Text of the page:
Crypto-Anarchism, Cyber-Security, & the New RightMatt Parrott
In theory, anarchy is against hierarchy and obedience to authority while traditionalists embrace these unfashionable principles.
In theory, anarchism and traditionalism are polar opposites and naturally antagonistic. In practice, within the current social and political context, the two causes are natural allies. Both anarchists and traditionalists are opposed to this state . . . for the opposite reasons. Anarchists are against any and all sovereign regimes, whereas traditionalists are opposed to this sovereign regime. The anarchist Peter Pan is opposed to parents altogether, while the traditionalist Robin Hood is against this wicked usurper.
Crypto-Anarchism can be understood as an ideology, and it even has its own little Crypto-Anarchist Manifesto. More generally, though, Crypto-Anarchism encompasses any and all efforts to liberate communication from state control and manipulation. It would be ironic for one who conflated Crypto-Anarchism and generic anarchism that the Al Qaeda network–intent on establishing a draconian theocratic global Caliphate–has pioneered the application of cryptography in its ongoing war with several dozen states. Of course, these are the same Leftist fools who rally under the likeness of Catholic traditionalist radical Guy Fawkes, so this confusion should come as no surprise.
There are state laws against cryptography, but they’re utterly inconsequential, except perhaps as additional charges to throw at the condemned. The reason is that it’s impossible to detect cryptography when it’s concealed (steganography), and it’s impractical to detect illegal variants of cryptography when it’s bundled in legal variants of cryptography. While the state may be able to pick off the unwary and ill-prepared, the only complete recourse at this point is for the state to shut off the Internet.
The state’s at least as dependent on the Internet as the citizenry, and untold billions of dollars worth of corporate capital rely on the Internet. The question is not whether this state will tolerate the Internet and secure communication, but whether the Internet and secure communication will tolerate this state. While the Internet did indeed originate in America’s military-industrial complex, and was incubated by multinational corporations, there’s reason to believe that neither the regime nor its financial backers have any real ability to control or contain it.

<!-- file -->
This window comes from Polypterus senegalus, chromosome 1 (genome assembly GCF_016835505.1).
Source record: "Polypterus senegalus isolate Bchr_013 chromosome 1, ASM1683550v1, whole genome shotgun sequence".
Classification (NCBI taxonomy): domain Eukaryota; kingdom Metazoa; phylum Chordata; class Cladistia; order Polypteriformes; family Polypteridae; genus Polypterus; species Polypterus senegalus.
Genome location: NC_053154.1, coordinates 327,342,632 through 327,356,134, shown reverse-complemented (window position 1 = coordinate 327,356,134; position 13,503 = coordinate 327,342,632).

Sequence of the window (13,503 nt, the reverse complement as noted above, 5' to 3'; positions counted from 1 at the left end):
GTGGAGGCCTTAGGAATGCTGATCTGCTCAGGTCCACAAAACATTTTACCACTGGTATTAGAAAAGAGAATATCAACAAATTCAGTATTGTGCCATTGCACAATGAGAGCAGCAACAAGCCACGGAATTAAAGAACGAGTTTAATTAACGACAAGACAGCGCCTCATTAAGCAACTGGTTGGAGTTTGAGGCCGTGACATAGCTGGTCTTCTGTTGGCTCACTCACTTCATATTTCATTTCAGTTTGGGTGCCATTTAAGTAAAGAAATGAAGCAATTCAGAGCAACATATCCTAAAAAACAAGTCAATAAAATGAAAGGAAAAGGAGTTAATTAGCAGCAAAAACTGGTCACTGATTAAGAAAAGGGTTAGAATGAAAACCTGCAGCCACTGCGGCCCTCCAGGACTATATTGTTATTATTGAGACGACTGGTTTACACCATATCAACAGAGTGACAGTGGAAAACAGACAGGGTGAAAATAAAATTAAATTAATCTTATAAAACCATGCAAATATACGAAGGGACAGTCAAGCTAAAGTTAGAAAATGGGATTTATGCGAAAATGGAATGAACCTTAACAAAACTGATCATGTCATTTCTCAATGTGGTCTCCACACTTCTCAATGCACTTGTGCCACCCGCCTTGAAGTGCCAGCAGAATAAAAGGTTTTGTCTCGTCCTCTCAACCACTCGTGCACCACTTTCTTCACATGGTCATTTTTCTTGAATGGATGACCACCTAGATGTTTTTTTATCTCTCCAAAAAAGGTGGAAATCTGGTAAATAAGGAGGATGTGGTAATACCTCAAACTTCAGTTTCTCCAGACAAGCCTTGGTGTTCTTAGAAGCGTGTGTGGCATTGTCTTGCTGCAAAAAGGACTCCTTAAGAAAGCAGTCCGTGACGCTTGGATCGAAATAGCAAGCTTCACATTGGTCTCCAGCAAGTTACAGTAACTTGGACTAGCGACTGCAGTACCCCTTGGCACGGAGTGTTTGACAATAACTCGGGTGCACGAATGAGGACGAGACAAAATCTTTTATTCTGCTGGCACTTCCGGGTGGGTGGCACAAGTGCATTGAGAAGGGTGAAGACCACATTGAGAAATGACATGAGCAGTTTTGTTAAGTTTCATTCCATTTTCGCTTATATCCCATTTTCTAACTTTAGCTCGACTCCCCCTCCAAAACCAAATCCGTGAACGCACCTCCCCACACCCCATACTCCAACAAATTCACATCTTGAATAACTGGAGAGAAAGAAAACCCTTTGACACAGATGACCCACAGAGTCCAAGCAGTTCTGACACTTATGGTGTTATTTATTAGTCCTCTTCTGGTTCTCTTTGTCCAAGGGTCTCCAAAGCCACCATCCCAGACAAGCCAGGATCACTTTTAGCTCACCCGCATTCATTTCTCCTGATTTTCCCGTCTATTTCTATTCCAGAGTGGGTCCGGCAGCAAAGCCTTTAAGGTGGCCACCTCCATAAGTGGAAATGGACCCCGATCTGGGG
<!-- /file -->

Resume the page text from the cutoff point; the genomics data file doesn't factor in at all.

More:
Jay Rockefeller: Internet should have never existed
There are multiple reasons secure communication remains an afterthought on the Internet, all of which are ephemeral. Some are technical. The “deep web” (the secret Internet behind the Internet) remains flaky and slow because there are relatively few people on it, because the encryption overhead carries a significant performance cost, and because a virtual “commons” intrinsically designed to be devoid of accountability is categorically ripe for abuse. Furthermore, the technology remains a few steps beyond the reach of the digital layman, requiring one to willfully seek it out, download it, and figure out how to use it.
The primary obstacle to achieving ubiquitous secure email communication isn’t a mathematical wizard at the NSA, it’s the frustrating mess of “private keys,” “public keys,” and specific steps involved in the process. Processors and networks will continue incrementally improving, but genuine progress for the deep web will only come when accessing the technology gets easier and carrying on as usual gets harder. Currently, the deep web is largely a frontier occupied by radical dissidents, child pornographers, computer hobbyists, and the sharper organized crime networks.
Up until recently, government regulation of illicit file-sharing networks was rather mild, but that’s changing, driving an increasing amount of it into the deep web and entirely beyond the reach of government enforcement. It’s in the tactical interest of sovereign states to tolerate absolutely all speech and communication except for terrorist plots and the most heinous organized crime (inclusive of child pornography). What grabbing for the royalties of e-book thieves and classic film buffs accomplishes is accelerating the inevitable transition of the entire Internet from a relatively transparent network they can observe like a fishbowl into an inscrutable black box. Military intelligence analysts don’t make policy, they enforce policy. Policy and enforcement is at the hands of corporate lobbying groups like the MPAA and RIAA which lean on legislative, executive, and judicial institutions to rescue their imperiled business models.